Monday, September 24, 2012

A tech perspective on "The Tempest"

These are just some random thoughts on my experiences of helping out with the production of "The Tempest", directed by Josh McKerrow at the Laurel Mill Playhouse.


The walls of the stage were painted by Josh using actual text from the time of the play (to symbolize Prospero's books):




First, here is my take on the play.

Act I: 2 scenes.
scene 1: Ariel, unseen but commanded by the magician Prospero, creates an imaginary storm which brings King Alonso’s ship, and all its passengers, to Prospero’s island.
In this scene several characters are introduced: Antonio, Sebastian, Alonso, Gonzalo, the Boatswain and ship Captain (“Master”).
scene 2: Prospero and his daughter Miranda talk about storm and background event (his history, her history, the events leaving to their living on the island for 12 years, and facts about the ship’s passengers). Ariel and Prospero talk and Ariel’s history is given. Caliban is introduced and has a discussion with Prospero, where his background is given; Ferdinand, separated from his father King Alonso by the storm, wanders the island alone and thanks to Prospero’s magic, meets Miranda and they begin to fall in love.

After Act I ends, all the characters but Stephano and Trinculo are introduced and their motivations are (mostly) hinted at.

Act II: 2 scenes.
scene 1: The characters Gonzalo, Alonso, Sebastian, Antonio talk and Gonzalo tried to cheer up Alonso. Their personalities are introduced, with more background; Ariel causes Gonzalo and Alonso to sleep, which Sebastian and Antonio use to plot against their life;, but Ariel saves Alonso's life by waking them at the right instant; Alonso grows very suspicious of them.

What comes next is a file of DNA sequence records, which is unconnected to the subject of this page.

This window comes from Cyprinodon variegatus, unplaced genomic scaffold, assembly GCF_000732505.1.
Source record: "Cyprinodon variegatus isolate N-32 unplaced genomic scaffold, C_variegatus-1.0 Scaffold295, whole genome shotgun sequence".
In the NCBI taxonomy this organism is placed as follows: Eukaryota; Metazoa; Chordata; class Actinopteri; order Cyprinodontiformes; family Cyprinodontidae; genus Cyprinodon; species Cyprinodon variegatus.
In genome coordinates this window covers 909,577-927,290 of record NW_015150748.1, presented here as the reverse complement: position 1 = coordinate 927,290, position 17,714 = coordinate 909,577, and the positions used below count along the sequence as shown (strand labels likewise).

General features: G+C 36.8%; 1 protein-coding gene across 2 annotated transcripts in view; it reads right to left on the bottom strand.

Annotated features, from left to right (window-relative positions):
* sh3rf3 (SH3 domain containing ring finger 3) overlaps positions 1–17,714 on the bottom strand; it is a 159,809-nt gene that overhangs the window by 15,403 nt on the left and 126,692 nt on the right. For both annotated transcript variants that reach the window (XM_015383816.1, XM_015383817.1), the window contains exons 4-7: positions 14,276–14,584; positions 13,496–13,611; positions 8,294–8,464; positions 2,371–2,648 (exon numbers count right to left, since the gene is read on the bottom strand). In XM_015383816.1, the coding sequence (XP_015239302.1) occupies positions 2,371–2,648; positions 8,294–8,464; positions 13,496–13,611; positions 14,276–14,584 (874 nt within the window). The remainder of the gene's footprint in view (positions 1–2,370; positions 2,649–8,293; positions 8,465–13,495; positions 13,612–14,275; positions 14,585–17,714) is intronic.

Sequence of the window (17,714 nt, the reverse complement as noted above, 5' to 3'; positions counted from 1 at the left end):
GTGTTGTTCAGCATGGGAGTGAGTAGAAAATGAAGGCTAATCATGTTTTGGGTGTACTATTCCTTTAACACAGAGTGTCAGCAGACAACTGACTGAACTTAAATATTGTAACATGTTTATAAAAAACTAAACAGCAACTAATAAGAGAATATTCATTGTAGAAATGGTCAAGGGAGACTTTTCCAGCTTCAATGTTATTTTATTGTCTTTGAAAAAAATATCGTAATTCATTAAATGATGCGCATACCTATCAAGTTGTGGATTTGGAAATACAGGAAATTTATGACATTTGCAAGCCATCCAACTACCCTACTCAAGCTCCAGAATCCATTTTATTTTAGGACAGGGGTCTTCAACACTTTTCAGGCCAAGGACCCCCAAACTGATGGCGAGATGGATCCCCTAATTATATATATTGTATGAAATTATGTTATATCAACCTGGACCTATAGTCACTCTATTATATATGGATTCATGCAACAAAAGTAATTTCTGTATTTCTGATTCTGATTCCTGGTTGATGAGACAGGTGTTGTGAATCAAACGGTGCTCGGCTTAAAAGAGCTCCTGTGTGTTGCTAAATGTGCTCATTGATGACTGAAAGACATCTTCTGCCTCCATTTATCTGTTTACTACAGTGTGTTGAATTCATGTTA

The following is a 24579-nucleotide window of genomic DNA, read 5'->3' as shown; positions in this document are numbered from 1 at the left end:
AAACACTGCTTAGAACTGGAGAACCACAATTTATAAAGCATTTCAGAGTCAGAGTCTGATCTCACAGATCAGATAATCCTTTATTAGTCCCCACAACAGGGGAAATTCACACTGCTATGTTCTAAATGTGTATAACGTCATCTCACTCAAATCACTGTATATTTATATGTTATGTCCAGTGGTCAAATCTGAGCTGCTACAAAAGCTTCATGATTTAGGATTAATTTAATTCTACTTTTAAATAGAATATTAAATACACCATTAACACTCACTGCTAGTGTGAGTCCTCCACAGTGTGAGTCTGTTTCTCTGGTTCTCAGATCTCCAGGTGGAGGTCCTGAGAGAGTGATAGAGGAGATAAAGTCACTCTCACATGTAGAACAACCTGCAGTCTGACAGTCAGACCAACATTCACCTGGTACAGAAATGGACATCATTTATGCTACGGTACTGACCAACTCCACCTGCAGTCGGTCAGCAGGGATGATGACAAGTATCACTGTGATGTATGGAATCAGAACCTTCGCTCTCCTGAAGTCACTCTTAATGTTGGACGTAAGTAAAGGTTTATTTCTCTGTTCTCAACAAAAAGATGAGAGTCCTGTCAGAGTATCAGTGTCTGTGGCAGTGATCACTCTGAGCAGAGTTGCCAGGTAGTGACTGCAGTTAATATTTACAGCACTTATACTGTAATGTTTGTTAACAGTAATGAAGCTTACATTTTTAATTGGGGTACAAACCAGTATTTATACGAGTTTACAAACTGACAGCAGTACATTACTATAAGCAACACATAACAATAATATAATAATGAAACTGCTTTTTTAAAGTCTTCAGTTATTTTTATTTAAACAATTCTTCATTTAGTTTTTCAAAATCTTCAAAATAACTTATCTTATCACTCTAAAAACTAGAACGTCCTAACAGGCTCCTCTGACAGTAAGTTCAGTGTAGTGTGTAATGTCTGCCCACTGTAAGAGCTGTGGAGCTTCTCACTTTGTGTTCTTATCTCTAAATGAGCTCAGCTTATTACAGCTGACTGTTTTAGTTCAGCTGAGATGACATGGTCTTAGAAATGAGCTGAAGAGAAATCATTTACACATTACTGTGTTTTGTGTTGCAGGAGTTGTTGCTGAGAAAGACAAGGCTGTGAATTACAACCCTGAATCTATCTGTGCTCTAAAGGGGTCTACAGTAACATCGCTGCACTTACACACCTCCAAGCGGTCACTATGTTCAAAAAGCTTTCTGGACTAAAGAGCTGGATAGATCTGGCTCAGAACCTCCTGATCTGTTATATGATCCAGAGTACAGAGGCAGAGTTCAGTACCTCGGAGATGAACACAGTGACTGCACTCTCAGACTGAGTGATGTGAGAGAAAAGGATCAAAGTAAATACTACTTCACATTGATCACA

scene 2: Caliban, Trinculo, and Stephano and introduced; Caliban drunkenly worships Stephano; Trinculo, and Stephano plan to inherit the island.

After Act II ends, all the subplots are sketched out, all the characters are known, their personalities are introduced, and their motivations are explained.

Act III: 3 scenes.
scene 1: Ferdinand, still separated from his father King Alonso by the storm, talks with Miranda and they discuss their love.
scene 2: Ecouraged by Caliban, Trinculo, and Stephano plot against Prospero’s life; Ariel causes them to fight.
scene 3: Gonzalo, Alonso, Sebastian, Antonio, etc take a rest and envision a magnificent banquet; it vanished suddenly and Ariel gives a long frightening speech warning of their death unless they show sorrow for their past wrongs and promise to lead innocent lives in the future.

After Act III, we see the subplots more fully explored and be better understand Prospero’s scheme of things.

Act IV, 1 scene:
scene 1: Ariel, Prospero, Miranda, and Ferdinand have the “Masque scene”, where spirits sing and their festivities symbolize/bless the upcoming wedding between Ferdinand and Miranda. Caliban, Trinculo, and Stephano further plot against Prospero, but are frightened off by strange noises of dogs and hunters.

Act V, 1 scene:
scene 1: Prospero commands Ariel to get the ship’s passengers together and bring them to her; Prospero casts a spell on them all, Alonso apologies, Prospero forgives all the ships passengers and re-unites Alonso with Ferdinand (now in love with Miranda); the Boatswain reports and the ship is safe and harbored nearby; Prospero gives up his magic and invites all to spend the night and hear the tale of his life on the island, before they depart for Naples the next day.